A state commission tasked with investigating climate challenges and solutions for the agricultural sector got a glimpse at how different groups are responding to natural disasters, and how other states are shoring up funds for climate preparations.

Massachusetts is home to more than 7,000 farms that contribute $475 million to the state economy each year, according to the commission. But as the climate changes, those farms are encountering major challenges.

State Rep. Kate Hogan, co-chair of the state's 21st Century Agriculture Commission, noted that the May frost and July floods of 2023 caused significant crop loss. Legislators and the Healey administration allocated about $20 million to farms impacted by those events.

“But we can do more to help and do more to prepare and adapt to these conditions,” Hogan said.

Policy initiatives like tax relief to impacted farmers and flood funds, as well as pushing for cover crops and improved soil health, are all on the table. The commission will eventually submit a final report and recommendations to the Legislature by the end of the year.

“Farmers are on the front line of fighting climate change, already learning, planning, innovating to stay viable within a changing climate,” said state Sen. Jo Comerford, who co-chairs the commission. “Even as the Legislature and the administration do our best to respond, our farmers are grappling with changing growing seasons, new conditions for fighting molds or blights, more frequent and extreme weather events.”

A screenshot shows a large Zoom meeting with nearly 20 experts and commissioners in their own blocks.
Commissioners and agriculture experts came together on Jan. 23, 2024, for the 21st Century Agriculture Commission’s January meeting.
The 21st Century Agriculture Commission

Phil Korman, executive director at Community Involved in Sustaining Agriculture in Deerfield, has worked with the Franklin County Community Development Corporation to administer a flood relief fund since Hurricane Irene in 2011. He said that the $20 million Massachusetts sent out to almost 350 farms last year was the “envy of other states,” but still only covered half of crop losses. He said more funding is needed he said, with a focus on resiliency.

“I've had farmers come in my office and basically say that their 45 years of farming has left them with no knowledge about what to do in the coming year,” he said. “They don't know what to plant, they don't know where to plant it. They don't know how much to plant because there's no predictability based on their experience about what the climate will be and what it will bring.

“We feel like farms are gonna need many kinds of support when you have these emergencies,” he added. “Maybe it’s loan forgiveness, maybe it’s heightened marketing to sell the remaining harvest, maybe it’s pulling in the community for connection and support.”

Tuesday’s meeting also focused on learning about existing federal and state programs designed to protect farms from the impacts of climate change. Rita Thibodeau, assistant state conservationist for programs with the USDA Natural Resources Conservation Service, said her agency is keeping options open on how to best dole out its resources.

“We’re looking at shellfish restoration, looking at eelgrass restoration, salt marsh restoration. Those are some of the things that we're trying to target, along with the basics of soil health practices and things like that for climate-smart [agriculture] and forestry,” said Thibodeau, who is also a third-generation dairy farmer in Massachusetts.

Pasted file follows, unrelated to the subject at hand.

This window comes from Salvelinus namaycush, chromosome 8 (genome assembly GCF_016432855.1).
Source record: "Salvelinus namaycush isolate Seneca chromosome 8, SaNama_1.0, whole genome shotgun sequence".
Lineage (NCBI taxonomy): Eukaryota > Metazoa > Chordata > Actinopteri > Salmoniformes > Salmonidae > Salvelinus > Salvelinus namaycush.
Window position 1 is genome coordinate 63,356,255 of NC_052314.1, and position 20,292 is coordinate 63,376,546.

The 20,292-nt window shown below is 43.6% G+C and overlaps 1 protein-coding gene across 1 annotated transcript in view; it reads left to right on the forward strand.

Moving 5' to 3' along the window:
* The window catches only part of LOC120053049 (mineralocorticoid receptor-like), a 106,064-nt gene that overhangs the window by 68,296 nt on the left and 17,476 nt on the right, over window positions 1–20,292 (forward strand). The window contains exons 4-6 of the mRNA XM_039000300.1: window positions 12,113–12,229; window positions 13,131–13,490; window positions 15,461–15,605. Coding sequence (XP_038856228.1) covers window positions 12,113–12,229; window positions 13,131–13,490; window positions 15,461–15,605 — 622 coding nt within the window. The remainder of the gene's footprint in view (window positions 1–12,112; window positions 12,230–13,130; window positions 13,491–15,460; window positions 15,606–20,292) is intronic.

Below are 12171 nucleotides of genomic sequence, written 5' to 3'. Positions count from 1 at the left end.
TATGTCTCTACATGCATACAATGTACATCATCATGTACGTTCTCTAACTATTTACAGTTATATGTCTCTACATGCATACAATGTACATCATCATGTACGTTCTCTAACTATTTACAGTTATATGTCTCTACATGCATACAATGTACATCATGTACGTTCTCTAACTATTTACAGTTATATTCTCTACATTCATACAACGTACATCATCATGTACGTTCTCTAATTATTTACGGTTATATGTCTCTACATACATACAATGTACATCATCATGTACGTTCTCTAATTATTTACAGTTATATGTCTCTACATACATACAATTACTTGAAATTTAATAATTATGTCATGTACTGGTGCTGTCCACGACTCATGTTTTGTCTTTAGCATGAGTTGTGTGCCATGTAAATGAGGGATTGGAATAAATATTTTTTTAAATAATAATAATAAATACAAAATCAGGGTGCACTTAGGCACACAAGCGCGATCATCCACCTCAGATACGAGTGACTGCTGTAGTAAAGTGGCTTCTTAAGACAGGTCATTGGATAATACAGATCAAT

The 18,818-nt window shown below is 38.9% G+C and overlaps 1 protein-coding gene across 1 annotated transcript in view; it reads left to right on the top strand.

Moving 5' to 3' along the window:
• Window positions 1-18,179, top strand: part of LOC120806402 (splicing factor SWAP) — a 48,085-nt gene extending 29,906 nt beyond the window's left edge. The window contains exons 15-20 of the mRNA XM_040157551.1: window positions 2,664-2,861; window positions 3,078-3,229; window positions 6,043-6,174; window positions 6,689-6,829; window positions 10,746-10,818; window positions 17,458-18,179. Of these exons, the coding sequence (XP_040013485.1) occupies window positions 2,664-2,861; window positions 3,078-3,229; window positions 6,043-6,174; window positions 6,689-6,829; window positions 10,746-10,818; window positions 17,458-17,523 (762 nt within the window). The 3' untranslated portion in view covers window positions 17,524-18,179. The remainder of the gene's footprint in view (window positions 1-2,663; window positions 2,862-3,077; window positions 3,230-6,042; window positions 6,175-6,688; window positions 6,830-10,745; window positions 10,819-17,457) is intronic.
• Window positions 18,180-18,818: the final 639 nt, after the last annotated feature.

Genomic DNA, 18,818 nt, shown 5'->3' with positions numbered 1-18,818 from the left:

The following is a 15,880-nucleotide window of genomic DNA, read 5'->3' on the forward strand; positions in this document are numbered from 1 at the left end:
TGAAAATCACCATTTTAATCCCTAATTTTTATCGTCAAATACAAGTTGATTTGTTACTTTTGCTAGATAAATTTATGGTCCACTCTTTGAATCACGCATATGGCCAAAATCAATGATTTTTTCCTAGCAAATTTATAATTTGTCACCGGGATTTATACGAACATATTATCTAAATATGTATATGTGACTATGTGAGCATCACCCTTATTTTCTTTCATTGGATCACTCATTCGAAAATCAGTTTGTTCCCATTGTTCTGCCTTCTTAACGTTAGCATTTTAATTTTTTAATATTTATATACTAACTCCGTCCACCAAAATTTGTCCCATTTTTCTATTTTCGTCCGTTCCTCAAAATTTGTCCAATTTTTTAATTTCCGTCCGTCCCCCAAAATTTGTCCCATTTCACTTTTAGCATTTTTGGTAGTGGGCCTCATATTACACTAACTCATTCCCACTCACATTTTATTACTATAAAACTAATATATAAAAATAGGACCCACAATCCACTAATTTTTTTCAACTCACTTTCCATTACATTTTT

Thibodeau said last July’s flood came after her agency’s money had been allocated, but she approved a stop-gap mechanism called an “early-start waiver,” so farmers could start the process of fixing their crop loss by doing things like planting a cover crop to fix flood-related erosion, and potentially get funds later. That resulted in 75 to 80 applications from farmers in the Connecticut River Valley.

Another part of the presentation provided examples of how other states are supporting their farms.

“Another tool that states can implement is tax relief, available to provide support to agricultural producers who have suffered disaster-related losses,” said Emily Sampson, an environmental policy analyst with the National Conference of State Legislatures. She said that income and property tax provisions have been changed in Arkansas and Missouri for that purpose.

In Connecticut, she said, a 2023 law allowed the state to pay for up to half of the cost for any farmer to implement a farm nutrient management plan or climate resilience plan, including for the cost of farm equipment purchases. In Colorado, a 2021 law created an agriculture and drought resiliency fund to prepare for future drought conditions.

Another solution she mentioned is improving soil health. The Baker-Polito administration unveiled the Healthy Soils Action Plan in 2023, four years after the state became the first to commission one.

Hans Schmidt, the assistant secretary of resource conservation at the Department of Agriculture in Maryland, touted his state’s program that’s helped farmers plant a total of half a million acres of cover crops, which reduce both soil erosion and carbon monoxide in the atmosphere.

“We incentivize that program for early seeding in the fall and then also keeping those cover crops in the fields longer in the spring for more carbon sequestration, for more nutrient uptake so it won't leach into the [Chesapeake] Bay,” he said. They also offer tax incentives to farmers who buy conservation equipment.

The group, which started meeting last spring after it was first established under a 2019 law, will continue meeting through this summer before it submits its report later this year.